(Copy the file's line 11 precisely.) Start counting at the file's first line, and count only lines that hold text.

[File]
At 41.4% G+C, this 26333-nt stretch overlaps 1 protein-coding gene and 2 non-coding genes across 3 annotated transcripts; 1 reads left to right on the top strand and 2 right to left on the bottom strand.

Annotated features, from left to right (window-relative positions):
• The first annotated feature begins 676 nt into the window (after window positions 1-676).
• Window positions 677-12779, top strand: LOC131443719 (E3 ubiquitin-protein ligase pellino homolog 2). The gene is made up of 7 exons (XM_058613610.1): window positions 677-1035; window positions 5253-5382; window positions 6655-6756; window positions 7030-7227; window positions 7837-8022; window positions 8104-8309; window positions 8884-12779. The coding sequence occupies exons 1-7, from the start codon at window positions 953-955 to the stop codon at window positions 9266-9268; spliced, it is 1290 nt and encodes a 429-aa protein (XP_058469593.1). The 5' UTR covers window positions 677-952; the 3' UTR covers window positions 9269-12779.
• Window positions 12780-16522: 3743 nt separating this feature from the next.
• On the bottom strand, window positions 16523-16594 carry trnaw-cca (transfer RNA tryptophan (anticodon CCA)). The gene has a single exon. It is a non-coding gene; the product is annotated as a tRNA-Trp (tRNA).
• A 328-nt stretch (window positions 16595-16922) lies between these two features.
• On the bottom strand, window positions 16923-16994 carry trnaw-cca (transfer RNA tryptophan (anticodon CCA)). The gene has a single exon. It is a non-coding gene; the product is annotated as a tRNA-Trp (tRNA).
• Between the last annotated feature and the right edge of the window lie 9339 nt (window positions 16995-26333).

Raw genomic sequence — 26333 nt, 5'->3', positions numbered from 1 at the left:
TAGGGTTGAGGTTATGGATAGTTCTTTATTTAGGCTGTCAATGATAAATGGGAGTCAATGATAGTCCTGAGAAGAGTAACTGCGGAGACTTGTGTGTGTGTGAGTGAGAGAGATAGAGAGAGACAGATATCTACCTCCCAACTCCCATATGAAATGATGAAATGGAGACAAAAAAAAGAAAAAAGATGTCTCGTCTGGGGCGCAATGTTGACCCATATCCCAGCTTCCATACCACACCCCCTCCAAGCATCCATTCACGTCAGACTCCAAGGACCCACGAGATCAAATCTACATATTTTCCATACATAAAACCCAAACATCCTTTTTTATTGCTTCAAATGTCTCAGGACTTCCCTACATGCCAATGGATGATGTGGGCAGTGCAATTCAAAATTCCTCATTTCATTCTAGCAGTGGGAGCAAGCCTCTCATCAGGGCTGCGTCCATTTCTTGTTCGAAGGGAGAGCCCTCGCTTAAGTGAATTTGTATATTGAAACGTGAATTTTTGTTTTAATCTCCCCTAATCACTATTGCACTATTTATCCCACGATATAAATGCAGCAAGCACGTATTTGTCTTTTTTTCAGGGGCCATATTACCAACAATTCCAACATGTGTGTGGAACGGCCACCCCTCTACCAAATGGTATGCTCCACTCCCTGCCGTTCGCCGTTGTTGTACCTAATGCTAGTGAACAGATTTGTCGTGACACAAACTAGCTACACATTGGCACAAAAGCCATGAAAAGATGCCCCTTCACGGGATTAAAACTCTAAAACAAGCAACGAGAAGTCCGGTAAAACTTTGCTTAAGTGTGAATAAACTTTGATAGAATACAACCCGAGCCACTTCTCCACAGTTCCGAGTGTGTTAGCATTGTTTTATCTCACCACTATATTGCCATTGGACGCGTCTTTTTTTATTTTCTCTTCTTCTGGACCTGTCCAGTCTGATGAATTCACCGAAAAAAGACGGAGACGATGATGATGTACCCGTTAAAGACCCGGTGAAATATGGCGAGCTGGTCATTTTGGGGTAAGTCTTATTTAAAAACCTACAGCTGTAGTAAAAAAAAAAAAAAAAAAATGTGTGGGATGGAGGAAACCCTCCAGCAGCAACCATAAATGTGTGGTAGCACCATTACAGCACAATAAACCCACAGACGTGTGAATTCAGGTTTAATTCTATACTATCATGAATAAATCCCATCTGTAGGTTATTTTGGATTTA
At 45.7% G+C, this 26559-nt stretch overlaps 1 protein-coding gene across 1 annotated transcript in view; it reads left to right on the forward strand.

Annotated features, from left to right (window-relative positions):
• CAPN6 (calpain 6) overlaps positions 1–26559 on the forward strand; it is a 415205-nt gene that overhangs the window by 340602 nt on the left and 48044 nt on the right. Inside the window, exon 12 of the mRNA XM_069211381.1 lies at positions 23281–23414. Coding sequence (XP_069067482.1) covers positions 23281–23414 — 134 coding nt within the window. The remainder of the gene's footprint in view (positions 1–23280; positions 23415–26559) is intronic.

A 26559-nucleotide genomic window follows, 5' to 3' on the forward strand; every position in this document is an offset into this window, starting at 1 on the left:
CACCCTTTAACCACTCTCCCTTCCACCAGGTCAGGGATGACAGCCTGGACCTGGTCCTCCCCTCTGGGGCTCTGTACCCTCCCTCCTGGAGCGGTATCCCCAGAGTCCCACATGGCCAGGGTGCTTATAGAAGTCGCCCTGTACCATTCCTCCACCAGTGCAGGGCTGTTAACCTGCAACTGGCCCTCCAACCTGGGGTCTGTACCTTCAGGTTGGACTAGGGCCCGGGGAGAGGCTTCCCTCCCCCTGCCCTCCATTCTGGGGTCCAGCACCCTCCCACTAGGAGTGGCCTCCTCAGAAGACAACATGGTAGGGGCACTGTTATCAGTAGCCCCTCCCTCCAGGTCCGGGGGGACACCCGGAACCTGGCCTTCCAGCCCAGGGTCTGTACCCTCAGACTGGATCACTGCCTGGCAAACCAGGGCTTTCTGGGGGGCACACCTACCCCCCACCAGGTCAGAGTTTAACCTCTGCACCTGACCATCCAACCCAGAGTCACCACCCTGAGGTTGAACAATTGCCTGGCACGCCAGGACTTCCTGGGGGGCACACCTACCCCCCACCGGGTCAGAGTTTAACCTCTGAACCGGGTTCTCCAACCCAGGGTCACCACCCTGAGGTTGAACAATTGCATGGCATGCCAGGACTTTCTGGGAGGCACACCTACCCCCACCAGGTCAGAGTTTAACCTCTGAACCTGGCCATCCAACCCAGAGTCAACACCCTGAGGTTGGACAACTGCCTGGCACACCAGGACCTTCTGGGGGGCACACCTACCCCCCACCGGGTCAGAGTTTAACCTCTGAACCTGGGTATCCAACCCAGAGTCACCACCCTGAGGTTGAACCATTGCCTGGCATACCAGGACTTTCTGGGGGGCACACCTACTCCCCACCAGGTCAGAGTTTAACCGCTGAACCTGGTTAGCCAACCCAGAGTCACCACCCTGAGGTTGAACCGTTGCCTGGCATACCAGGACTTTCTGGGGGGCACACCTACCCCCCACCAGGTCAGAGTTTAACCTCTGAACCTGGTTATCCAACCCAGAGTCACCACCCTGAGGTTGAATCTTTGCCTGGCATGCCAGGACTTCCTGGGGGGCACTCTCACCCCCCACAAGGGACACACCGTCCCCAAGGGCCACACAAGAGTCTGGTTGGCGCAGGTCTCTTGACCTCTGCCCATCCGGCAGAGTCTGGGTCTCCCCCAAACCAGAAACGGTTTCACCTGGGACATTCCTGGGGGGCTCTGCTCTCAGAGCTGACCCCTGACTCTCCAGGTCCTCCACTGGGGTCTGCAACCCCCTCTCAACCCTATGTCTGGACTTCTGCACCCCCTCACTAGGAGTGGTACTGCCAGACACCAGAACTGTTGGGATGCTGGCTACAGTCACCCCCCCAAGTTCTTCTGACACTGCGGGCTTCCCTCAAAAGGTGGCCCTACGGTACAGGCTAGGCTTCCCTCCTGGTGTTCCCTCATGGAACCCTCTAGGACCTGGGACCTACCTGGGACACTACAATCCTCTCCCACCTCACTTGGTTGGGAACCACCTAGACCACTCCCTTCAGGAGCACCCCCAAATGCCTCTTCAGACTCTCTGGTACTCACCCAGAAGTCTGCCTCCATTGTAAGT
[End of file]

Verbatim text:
TAGGGTTGAGGTTATGGATAGTTCTTTATTTAGGCTGTCAATGATAAATGGGAGTCAATGATAGTCCTGAGAAGAGTAACTGCGGAGACTTGTGTGTGTGTGAGTGAGAGAGATAGAGAGAGACAGATATCTACCTCCCAACTCCCATATGAAATGATGAAATGGAGACAAAAAAAAGAAAAAAGATGTCTCGTCTGGGGCGCAATGTTGACCCATATCCCAGCTTCCATACCACACCCCCTCCAAGCATCCATTCACGTCAGACTCCAAGGACCCACGAGATCAAATCTACATATTTTCCATACATAAAACCCAAACATCCTTTTTTATTGCTTCAAATGTCTCAGGACTTCCCTACATGCCAATGGATGATGTGGGCAGTGCAATTCAAAATTCCTCATTTCATTCTAGCAGTGGGAGCAAGCCTCTCATCAGGGCTGCGTCCATTTCTTGTTCGAAGGGAGAGCCCTCGCTTAAGTGAATTTGTATATTGAAACGTGAATTTTTGTTTTAATCTCCCCTAATCACTATTGCACTATTTATCCCACGATATAAATGCAGCAAGCACGTATTTGTCTTTTTTTCAGGGGCCATATTACCAACAATTCCAACATGTGTGTGGAACGGCCACCCCTCTACCAAATGGTATGCTCCACTCCCTGCCGTTCGCCGTTGTTGTACCTAATGCTAGTGAACAGATTTGTCGTGACACAAACTAGCTACACATTGGCACAAAAGCCATGAAAAGATGCCCCTTCACGGGATTAAAACTCTAAAACAAGCAACGAGAAGTCCGGTAAAACTTTGCTTAAGTGTGAATAAACTTTGATAGAATACAACCCGAGCCACTTCTCCACAGTTCCGAGTGTGTTAGCATTGTTTTATCTCACCACTATATTGCCATTGGACGCGTCTTTTTTTATTTTCTCTTCTTCTGGACCTGTCCAGTCTGATGAATTCACCGAAAAAAGACGGAGACGATGATGATGTACCCGTTAAAGACCCGGTGAAATATGGCGAGCTGGTCATTTTGGGGTAAGTCTTATTTAAAAACCTACAGCTGTAGTAAAAAAAAAAAAAAAAAAATGTGTGGGATGGAGGAAACCCTCCAGCAGCAACCATAAATGTGTGGTAGCACCATTACAGCACAATAAACCCACAGACGTGTGAATTCAGGTTTAATTCTATACTATCATGAATAAATCCCATCTGTAGGTTATTTTGGATTTA